Friday Links

Happy Friday! 

John Crace on parliamentary reaction to the FIFA scandal.

for once his skills deserted him. On this form, any defendant he was prosecuting would be guaranteed an acquittal. He acted as if he had been given one of Harry Redknapp’s infamous team talks. “Just fucking run around a bit, son.”

Robert Fisk on Tony Blair’s resignation  and failure as Middle East peace envoy. I’m convinced that he’s going to put himself forward as a replacement for Sepp Blatter at FIFA!

Giles Fraser on Temple and the fallout from the Occupy protests at St Pauls. I really want to see that play and not only because SRB is in it but it’s at the Donmar aka the tiny theatre and tickets are predictably like gold-dust.

The insults of age.

The Tory housing policy with no redeeming features.

Charles Kennedy died this week. I once met him when I was doing A levels and he (along with Ken Livingstone) stayed and continued talking to us after the event we were at had finished. Based on that 10 minute encounter, I’ve always liked him and was sad when I heard about his struggles with alcohol and more recently when he lost his seat. Alistair Campbell wrote this about him, which is lovely.

Despite the occasional blip when the drink interfered, he was a terrific communicator and a fine orator. He spoke fluent human, because he had humanity in every vein and every cell. Above all, he was a doting dad of his son, whose loss is going to be greater than for any of us, and who will be reminded of his father every time he looks in the mirror and sees his red hair and cheeky smile coming back. And he was a very good friend. I just wish that we, his friends, had been able to help him more, and that he was still with us today, adding a bit of light to an increasingly gloomy political landscape.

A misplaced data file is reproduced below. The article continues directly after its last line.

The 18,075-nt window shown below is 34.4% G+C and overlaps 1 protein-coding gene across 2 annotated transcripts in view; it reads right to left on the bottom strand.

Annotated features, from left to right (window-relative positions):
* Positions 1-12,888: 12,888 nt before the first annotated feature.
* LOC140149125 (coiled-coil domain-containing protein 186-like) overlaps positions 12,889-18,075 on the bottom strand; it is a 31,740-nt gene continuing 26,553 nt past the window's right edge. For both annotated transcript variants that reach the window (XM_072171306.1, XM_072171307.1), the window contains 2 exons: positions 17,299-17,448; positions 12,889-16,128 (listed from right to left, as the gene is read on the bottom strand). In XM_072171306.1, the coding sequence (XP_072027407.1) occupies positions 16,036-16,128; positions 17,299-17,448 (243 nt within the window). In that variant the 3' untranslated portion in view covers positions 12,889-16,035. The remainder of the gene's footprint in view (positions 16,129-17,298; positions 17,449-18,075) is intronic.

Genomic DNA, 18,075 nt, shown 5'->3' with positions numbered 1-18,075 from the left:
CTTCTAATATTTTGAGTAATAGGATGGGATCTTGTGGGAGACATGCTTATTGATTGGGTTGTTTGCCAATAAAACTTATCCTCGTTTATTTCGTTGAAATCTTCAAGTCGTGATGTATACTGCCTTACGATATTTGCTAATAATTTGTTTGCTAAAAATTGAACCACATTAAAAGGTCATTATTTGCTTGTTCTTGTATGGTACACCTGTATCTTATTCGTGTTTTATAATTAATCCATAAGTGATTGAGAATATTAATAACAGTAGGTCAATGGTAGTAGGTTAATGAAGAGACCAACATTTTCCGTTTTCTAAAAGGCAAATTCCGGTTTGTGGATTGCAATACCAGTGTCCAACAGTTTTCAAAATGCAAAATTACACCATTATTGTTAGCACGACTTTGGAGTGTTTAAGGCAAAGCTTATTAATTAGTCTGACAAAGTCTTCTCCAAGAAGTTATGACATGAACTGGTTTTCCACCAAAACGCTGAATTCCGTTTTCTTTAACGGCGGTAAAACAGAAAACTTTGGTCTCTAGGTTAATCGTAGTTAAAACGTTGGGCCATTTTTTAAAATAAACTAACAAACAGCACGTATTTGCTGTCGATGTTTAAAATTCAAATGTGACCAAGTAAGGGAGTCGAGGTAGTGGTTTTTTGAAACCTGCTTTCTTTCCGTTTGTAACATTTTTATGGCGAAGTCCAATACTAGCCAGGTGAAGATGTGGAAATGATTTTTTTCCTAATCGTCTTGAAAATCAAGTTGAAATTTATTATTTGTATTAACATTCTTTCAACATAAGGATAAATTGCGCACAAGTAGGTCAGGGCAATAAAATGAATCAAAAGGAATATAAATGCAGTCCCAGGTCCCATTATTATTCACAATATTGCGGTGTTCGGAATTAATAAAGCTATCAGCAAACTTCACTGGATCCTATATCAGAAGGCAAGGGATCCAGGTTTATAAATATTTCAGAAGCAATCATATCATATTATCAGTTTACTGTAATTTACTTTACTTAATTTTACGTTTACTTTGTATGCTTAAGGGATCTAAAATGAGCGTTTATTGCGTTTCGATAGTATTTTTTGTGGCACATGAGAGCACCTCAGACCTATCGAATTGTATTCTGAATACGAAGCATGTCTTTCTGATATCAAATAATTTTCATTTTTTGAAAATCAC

Hadley Freeman on the British attitude to drinking. I’d actually seen her tweets about this and about the reaction to Charles Kennedy and part of me wants dismiss her as a ‘puritanical American’ but she has a point. With Charles Kennedy though, I think she’s missing the point, in him, we all recognised that it could so very easily be us, that just tipped over the edge and couldn’t get back up and it frightened the stuffing out of us. So people joked and laughed and maybe went along with his denial that he was an alcoholic but more that he just needed to ‘cut down’. It’s the same reason fat jokes are so popular, ‘there but for the grace of God’. My father claimed not to have a drink problem, he could go weeks without a drink but he could never stop at one. What can you do? Well you can tell them, you can offer support but in the end, they have to admit there’s a problem.


About nicdempsey

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